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Moonflower Colors

By Kathryn Marmon
Moonflowers take only seconds to open.

Night blooming Moonflowers originated in Southern Florida and the American tropics, where they propagate freely and are a fascination to many garden enthusiasts. Their fragrant white or purple flowers grow to about 4 to 6 inches on twining vines. The Moonflower's blue-green foliage has a smooth texture and its beauty rivals the fragrant flower. Your plant must be watered regularly, but moderately. Its growth, however, may become so prolific as to be invasive to other plants.

Moonflower Basics

A Morning Glory, close cousin to the Moonflower, admired by a spider.

The lovely Moonflower, categorized as Ipomoea alba, is born into the Convolvulaceae family, and is a member of the Ipomoea genus, and the species alba. It is also known as the Moon Vine and Calonyction acurleatum, and is a relative of the Morning Glory, which is a day-bloomer. The Moon Vine and its cousin, Morning Glory, share one trait: they are both poisonous if eaten.

Growing Your Moonflower

Plant your Moonflower seeds by moonlight, spaced about 12 inches apart. Nick the seeds the night before with a small, sharp object like a file, then soak them overnight. Moonflower Vines have been reported to grow 10 to 20 feet tall. The Moonflower blooms from late spring to early winter, opening quickly in the evening and lasting through the night. The blooms remain open until touched by the morning sun, unless you have a cooler day with a few clouds, which may entice the Moonflower to stay up until noon.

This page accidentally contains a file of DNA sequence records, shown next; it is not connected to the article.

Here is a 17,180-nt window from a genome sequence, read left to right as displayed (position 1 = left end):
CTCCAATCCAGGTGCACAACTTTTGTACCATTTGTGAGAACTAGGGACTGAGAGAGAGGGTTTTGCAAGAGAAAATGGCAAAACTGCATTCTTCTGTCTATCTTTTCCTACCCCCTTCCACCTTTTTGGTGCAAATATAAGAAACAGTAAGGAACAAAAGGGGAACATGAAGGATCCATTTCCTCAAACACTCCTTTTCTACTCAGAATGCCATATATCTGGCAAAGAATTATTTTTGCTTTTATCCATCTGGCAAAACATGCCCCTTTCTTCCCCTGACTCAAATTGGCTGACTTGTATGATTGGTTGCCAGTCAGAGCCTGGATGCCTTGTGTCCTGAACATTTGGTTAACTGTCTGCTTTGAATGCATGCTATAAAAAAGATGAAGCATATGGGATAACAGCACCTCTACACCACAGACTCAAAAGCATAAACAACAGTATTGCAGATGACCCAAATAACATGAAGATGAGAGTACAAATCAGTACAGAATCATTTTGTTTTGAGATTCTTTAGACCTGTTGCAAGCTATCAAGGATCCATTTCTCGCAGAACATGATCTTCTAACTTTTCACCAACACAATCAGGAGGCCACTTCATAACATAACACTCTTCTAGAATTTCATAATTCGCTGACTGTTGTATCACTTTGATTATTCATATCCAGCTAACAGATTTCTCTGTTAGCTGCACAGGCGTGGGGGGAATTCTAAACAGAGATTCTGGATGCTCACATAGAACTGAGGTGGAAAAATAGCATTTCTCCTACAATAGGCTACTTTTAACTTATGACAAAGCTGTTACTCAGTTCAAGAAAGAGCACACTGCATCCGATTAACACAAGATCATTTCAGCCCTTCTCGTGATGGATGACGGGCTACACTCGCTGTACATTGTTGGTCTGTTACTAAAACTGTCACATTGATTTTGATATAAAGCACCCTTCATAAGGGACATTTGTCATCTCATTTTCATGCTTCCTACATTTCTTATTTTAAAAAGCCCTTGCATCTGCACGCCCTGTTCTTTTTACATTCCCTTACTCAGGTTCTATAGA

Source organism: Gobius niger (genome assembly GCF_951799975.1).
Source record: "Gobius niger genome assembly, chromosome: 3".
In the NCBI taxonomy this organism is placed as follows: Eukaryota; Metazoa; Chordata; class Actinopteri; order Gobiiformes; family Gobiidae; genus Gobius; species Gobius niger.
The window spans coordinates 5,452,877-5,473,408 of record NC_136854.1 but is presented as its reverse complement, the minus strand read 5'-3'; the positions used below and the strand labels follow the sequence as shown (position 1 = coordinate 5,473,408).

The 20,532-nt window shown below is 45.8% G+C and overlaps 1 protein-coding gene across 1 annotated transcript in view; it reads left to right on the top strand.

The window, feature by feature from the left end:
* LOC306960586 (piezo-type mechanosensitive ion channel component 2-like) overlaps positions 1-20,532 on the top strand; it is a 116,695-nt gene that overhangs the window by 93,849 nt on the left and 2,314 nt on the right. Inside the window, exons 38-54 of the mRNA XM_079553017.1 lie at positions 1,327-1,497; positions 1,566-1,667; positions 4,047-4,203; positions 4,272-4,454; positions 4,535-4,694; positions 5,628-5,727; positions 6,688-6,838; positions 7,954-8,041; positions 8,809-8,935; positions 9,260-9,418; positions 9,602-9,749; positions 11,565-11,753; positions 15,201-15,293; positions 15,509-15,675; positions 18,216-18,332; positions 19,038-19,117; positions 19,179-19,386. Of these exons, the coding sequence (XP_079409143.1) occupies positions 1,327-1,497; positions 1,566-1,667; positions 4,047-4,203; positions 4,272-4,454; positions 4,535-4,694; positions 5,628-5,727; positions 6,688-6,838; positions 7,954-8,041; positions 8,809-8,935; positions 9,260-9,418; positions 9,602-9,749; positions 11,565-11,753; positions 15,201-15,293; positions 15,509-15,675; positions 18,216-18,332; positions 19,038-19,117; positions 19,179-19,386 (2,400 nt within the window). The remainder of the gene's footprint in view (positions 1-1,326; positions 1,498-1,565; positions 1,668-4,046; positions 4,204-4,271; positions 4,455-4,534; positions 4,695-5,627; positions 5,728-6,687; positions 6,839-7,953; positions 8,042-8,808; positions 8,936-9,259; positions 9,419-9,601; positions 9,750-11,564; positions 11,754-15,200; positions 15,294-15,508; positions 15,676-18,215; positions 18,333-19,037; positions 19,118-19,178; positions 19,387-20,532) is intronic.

Moonflower Hardiness

Bees like the daytime Morning Glory.

Once you have a Moonflower in your garden, it self-sows if allowed. Leave old flowers on the plant in the fall to dry and drop their seeds. The white flower, open at night, attracts night-flying moths that pollinate the flowers. Its cousin, Morning Glory, is pollinated by bees during the day. The Moonflower is a perennial in the warmer zones 9, 10 and 11, where it has speedy growth. In other regions, expect it to perform as an annual with a moderate rate of growth and produce up to seven flowers per stalk, 2 to 6 inches long.

Moonflowers: Not Just for the Night

Moonflower vines are popular for landscaping. Your vines do well on canes, wires, trellises, or brushwood that allows the stems to entwine. To view the Moonflower opening, go to the Mysterious Moonflower website (moonlightsys.com).

 

Resources

About the Author

 

Kathryn Marmon began writing from New Mexico in 1983. Her articles have been published in "New Mexico Magazine" and small-town newspaper, the "Cibola County Beacon." She holds a Bachelor of Arts in English with a minor in journalism from the University of New Mexico.